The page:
- Make sure you can clearly explain what problem the product solves, or better, what job it performs.
- If your first idea doesn’t get very far, don’t be discouraged. Learn from it and move on to the next idea.
- If you choose to go it alone, don’t. Make sure to enlist the services of a good patent attorney.
- If you find the right company, all you need to provide is a strong description of what the product does, and the company will do the rest. Perhaps you don’t need a product idea at all. Maybe you can just share your frustration or pain point with a manufacturer, and they can do the rest.
- Finally, remember that a logical and linear mind capable of a technical invention is often not the same mind needed to emotionally connect with would-be customers. Good marketing and branding people can make a colossal difference in your success.
Microcopy has a well-developed innovation process called MIPS that allows people to receive, review, design, prototype, and patent ideas. These are then quickly evaluated using the company’s key opinion leaders in a way that is financially rewarding for both the company and the person with the idea. Microcopy’s system is highly focused, and it weeds out products that are not able to be sampled or that don’t match up with the company’s core business.
The MIPS process was developed internally to specifically address the issue that small companies have when developing their ideas into sellable products. Over the years, Microcopy has launched a number of products, and dentists often respond with, “Why didn’t I think of that?” That’s about the best compliment there is. Microcopy’s MIPS process has been very successful and useful in terms of bringing new products to market. Other dental companies may have similar capabilities.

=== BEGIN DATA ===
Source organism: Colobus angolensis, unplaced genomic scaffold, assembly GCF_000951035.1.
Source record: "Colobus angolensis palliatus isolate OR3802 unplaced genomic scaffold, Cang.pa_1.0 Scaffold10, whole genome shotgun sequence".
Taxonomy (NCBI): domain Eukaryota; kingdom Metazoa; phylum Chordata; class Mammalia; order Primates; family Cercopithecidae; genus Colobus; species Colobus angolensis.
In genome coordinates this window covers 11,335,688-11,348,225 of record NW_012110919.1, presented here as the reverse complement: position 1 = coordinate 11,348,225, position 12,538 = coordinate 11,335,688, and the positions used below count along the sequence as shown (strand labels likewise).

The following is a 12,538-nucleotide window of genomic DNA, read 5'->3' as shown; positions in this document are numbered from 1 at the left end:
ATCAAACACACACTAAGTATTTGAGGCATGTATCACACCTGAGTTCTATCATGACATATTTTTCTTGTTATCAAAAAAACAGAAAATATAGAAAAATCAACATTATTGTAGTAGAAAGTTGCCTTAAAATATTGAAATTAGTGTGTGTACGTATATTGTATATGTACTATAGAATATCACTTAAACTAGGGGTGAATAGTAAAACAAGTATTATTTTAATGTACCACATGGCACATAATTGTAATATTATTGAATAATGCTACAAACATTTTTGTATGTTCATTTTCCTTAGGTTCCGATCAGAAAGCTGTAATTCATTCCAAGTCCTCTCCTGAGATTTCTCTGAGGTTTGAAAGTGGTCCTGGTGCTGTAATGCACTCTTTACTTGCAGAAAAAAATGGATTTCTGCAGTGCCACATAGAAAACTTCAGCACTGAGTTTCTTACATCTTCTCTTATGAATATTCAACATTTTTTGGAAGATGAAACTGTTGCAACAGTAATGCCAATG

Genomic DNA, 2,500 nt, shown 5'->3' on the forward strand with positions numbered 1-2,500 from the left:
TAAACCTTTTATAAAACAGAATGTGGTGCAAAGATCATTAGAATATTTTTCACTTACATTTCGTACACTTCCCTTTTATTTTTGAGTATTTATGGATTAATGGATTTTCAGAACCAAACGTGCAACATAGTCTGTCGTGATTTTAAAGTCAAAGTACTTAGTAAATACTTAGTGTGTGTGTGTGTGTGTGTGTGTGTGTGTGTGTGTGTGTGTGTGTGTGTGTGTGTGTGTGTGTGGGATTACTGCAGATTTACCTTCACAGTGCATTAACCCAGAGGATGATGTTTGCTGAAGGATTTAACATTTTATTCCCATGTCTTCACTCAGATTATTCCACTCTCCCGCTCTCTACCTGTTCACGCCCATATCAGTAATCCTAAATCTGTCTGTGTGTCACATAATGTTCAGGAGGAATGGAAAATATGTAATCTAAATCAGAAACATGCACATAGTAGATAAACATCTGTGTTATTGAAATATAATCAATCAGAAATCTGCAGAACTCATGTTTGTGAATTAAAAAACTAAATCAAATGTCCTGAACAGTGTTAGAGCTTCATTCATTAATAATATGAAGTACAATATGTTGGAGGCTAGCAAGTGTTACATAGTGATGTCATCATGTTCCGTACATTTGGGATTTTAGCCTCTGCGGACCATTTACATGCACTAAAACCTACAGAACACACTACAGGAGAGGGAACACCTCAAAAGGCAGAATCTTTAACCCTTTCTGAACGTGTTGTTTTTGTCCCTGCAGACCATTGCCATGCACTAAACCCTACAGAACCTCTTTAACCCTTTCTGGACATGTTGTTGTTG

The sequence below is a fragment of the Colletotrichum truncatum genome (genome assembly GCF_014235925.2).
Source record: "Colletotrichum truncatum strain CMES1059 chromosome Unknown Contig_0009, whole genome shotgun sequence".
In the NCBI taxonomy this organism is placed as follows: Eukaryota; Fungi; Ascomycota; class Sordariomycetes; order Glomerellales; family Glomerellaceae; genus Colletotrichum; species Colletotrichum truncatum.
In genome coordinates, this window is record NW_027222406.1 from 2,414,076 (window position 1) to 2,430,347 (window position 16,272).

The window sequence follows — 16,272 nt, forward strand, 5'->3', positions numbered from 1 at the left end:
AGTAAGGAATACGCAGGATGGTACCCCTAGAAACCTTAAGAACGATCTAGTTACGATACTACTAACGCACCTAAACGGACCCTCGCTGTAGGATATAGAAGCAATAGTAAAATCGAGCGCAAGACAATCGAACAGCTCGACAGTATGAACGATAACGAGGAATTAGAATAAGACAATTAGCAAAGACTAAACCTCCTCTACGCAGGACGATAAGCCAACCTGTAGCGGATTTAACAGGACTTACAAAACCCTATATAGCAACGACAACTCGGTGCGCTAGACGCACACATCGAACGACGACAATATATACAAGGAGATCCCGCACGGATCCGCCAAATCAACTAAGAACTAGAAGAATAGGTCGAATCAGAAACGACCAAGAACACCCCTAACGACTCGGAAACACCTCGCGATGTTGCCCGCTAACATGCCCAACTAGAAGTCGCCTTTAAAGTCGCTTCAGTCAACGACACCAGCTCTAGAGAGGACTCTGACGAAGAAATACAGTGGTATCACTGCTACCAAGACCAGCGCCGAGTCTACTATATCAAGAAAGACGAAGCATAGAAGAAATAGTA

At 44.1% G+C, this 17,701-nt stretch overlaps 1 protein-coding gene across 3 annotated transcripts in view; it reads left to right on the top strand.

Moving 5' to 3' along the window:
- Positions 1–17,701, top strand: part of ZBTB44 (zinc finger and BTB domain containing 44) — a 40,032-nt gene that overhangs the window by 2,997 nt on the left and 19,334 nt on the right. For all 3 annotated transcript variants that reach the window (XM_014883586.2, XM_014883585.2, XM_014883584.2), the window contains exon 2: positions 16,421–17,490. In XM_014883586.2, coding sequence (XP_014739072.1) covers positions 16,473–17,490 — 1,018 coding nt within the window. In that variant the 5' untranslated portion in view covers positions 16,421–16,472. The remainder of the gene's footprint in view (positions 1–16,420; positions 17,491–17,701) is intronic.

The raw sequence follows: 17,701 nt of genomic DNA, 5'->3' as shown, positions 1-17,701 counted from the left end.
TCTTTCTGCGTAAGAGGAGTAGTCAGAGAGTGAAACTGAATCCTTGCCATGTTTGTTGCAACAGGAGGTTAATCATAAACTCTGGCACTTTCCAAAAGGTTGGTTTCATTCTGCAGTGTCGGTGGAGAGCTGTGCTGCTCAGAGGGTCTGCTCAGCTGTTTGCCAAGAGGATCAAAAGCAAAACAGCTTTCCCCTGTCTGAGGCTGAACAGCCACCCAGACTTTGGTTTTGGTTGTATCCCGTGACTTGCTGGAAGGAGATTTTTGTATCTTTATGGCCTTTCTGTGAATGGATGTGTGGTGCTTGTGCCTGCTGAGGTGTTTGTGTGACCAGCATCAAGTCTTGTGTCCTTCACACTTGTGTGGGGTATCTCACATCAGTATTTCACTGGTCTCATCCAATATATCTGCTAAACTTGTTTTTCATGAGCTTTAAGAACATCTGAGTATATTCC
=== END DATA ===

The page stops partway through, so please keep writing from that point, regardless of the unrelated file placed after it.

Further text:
Clayton Christensen, a prominent Harvard Business School professor and expert on disruptive innovation, describes “jobs theory” in his latest book, Competing Against Luck: “When we buy a product, we essentially ‘hire’ something to get a job done.”2 I ask one question of all you dental professionals, “Who better than you knows how to design a product that does a necessary job?”
1. Walsh JP, Nagaoka S. http://www.prism.gatech.edu/~jwalsh6/inventors/WhoWalshNagaoka090707FinalUS.pdf. RIETI Discussion Paper Series 09-E -034. Published July 5, 2009.
2. Christensen CM, Hall T, Dillon K, Duncan DS. Competing Against Luck: The Story of Innovation and Customer Choice. New York, New York: Harper Business; 2016:xii.
Perry L. Parke is president of Microcopy Dental, headquartered in Atlanta, Georgia. For more than 45 years, Microcopy has provided single-patient-use products to the dental industry. Mr. Parke’s highly-dedicated staff works to develop new ideas, brand those ideas, and bring them to the dental market. To see Microcopy’s full line of innovative dental products, visit microcopydental.com, or call (800) 235-1863.